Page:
I am the youngest in a family of three children. My 22 year old sister, who has been away at university for the last three years, recently returned home with the announcement that she is gay. My parents are devastated and having a hard time believing this is true. They think she is just confused. My sister has always been a little different and I suspected she might be gay. Therefore I was not that surprised by this announcement and I would like to help my parents. Do you know of anything I can do to make it easier for my parents to accept this?
Tina in Edmonton
Hi Tina, you have brought up a very important issue.
It must have taken a lot of courage for your sister to tell your parents of her sexual orientation. If she is like most gay individuals she has probably been struggling with this issue for many years before finally resolving it within herself.
It is not surprising that your parents are having difficulty with this issue, as most likely they are from the generation when gay people stayed in the closet. In the past being gay was something to be ashamed of, at the very least. Gay people were treated horribly. In fact some individuals were tormented even to the point of having to die simply because of their sexual orientation. For those who witnessed this horrible discrimination the last thing they want to hear is that their child may become a victim of this abuse.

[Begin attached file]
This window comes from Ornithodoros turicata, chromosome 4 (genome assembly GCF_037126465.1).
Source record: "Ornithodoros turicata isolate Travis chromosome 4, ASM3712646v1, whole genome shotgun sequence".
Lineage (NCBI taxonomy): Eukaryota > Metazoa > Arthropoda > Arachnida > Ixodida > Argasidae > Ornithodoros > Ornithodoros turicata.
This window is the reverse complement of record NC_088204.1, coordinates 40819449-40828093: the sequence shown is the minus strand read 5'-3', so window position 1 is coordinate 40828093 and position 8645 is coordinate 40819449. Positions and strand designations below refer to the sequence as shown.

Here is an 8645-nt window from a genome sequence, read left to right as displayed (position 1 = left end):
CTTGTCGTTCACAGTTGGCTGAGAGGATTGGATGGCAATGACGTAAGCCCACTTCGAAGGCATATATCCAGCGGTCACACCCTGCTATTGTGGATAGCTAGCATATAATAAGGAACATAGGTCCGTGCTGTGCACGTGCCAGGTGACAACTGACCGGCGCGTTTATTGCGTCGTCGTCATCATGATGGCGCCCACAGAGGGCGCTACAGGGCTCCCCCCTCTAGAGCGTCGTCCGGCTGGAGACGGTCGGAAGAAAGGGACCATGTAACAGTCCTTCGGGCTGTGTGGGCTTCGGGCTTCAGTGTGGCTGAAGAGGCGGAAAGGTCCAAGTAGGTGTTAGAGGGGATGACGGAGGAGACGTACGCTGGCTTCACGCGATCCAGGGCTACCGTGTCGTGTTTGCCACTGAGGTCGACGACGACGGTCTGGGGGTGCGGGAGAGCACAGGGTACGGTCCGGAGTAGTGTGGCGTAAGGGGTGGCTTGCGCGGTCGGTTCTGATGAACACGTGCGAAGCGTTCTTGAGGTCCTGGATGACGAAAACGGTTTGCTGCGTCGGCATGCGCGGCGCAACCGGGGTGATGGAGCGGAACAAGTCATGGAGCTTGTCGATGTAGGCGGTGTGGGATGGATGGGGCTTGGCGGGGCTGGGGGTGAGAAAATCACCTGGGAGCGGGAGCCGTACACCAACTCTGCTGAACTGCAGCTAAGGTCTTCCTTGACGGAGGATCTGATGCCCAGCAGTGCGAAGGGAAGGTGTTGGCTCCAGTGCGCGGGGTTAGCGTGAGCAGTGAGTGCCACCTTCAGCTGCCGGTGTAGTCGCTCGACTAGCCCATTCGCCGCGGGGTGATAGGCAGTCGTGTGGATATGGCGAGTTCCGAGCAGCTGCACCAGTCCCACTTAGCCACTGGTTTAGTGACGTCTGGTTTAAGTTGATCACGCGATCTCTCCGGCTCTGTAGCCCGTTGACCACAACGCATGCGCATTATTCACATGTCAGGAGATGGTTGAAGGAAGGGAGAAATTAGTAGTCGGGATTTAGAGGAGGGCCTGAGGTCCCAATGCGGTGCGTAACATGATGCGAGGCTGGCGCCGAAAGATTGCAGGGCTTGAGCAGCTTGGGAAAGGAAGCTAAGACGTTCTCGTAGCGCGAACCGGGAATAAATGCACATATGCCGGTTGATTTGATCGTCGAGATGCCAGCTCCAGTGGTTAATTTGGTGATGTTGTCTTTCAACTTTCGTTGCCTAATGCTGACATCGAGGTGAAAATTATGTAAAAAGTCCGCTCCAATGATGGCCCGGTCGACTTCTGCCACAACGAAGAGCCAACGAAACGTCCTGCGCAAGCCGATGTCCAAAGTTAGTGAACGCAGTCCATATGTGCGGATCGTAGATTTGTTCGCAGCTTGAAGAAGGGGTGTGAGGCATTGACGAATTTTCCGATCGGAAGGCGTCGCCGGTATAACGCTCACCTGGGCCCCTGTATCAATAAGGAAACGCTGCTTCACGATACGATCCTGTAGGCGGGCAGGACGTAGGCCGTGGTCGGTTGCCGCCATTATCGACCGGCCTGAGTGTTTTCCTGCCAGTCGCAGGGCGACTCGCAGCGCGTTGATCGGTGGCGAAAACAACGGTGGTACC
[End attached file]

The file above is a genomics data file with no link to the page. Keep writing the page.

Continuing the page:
Like yourself, your parents may have also seen signs that your sister was different, but chose to ignore them, hoping they were wrong, or simply that she would outgrow this. Tina, my advice to you is to be patient with your parents, and give them some time to digest what they’ve learned. Their hopes and dreams for your sister will have to be modified with this new revelation and this will take some time. As well, your parents may be blaming themselves for your sister’s homosexuality. They may wonder if they did something to cause your sister to become gay. In the process of coming to terms with this situation, your parents will experience a wide array of emotions, which is perfectly normal.
Although today’s society is more tolerant, being homosexual is still not totally accepted. However your acceptance of your sister’s lifestyle will provide your parents with a good example to follow. Through their anguish I am confident they will come to see that being a lesbian has not changed their daughter. She is still the same person she was last week before they knew she was gay.
To be honest with you Tina, I can’t really offer you much more advice except to have faith in your parent’s ability to recognize that if they want to be a part of their daughter’s life they will have to accept her as she is. Thanks for writing. I’m confident your support will be invaluable to your parents during this difficult time.
E-mail your questions to firstname.lastname@example.org. Some submissions may be edited for length or to protect confidentiality: your real name and location will never be printed. This column is for entertainment only. The author is not a professional counsellor and this column is not intended to take the place of professional advice.